Becoming A Man

I've had the oportunity to watch a few video clips on YouTube of recruits entering both recruit depots but mainly Parris Island where I went… phew… what a rush that early July morning of 1971. What I was about to encounter was just the head of a needle.

Scared and confused were the only words I can recall but, 'what have I done?', are the most prominent. I can remember being told, 'you joined us, we didn't join you!'

As a young man growing up I was jumped around from home to home but boot camp had no interest in my woes, what they did was show me my hidden potential and they gave me something that was absent from my life and that was PRIDE, in myself, the country and corps I would serve.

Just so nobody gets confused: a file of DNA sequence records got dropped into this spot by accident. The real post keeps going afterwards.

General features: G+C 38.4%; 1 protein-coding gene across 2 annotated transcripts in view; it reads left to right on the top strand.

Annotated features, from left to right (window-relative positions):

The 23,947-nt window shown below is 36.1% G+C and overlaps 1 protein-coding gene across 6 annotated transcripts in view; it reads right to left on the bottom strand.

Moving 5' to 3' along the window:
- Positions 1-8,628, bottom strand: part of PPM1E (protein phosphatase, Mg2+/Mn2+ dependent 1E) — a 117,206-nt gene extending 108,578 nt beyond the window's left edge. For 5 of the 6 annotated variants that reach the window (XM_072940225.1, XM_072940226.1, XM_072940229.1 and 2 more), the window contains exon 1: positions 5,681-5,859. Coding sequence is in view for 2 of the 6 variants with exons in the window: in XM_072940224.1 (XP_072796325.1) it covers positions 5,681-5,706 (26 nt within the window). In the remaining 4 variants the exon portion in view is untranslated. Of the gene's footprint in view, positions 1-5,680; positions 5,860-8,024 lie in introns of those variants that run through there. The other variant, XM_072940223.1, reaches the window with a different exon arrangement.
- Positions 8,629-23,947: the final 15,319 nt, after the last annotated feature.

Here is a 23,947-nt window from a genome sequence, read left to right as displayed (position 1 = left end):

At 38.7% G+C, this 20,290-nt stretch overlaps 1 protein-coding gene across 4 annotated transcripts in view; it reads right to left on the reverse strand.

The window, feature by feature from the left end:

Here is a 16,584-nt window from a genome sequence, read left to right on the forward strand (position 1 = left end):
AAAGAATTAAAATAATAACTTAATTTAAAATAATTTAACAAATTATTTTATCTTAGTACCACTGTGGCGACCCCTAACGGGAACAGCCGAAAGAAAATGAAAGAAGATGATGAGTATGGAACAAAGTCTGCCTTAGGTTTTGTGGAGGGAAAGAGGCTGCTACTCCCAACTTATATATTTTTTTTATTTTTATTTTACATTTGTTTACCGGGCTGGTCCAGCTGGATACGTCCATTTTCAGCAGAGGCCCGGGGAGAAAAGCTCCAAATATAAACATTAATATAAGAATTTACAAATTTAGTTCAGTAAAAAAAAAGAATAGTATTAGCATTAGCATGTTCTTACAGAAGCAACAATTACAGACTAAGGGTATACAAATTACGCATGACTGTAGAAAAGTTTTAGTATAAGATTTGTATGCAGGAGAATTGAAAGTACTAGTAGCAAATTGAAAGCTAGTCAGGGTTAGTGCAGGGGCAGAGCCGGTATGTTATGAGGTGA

I want to take the time to thank my drill instructors, Senior Drill Instructor SSgt. Edwards, SSgt. Green, Sgt. O'Neal and especially SSgt. Fright whom on those mornings who would walk through the rear hatch and make my day pure hell by saying, 'jumping jacks forever or until I get tired, whichever comes first'… without you men only God knows how my life would've turned out.. I still wear my belt in alignment with the seam of my shirt and an eye on those Irish Penants… can't seem to stop after some 42 years. ONCE A MARINE, ALWAYS A MARINE…SEMPER FI.

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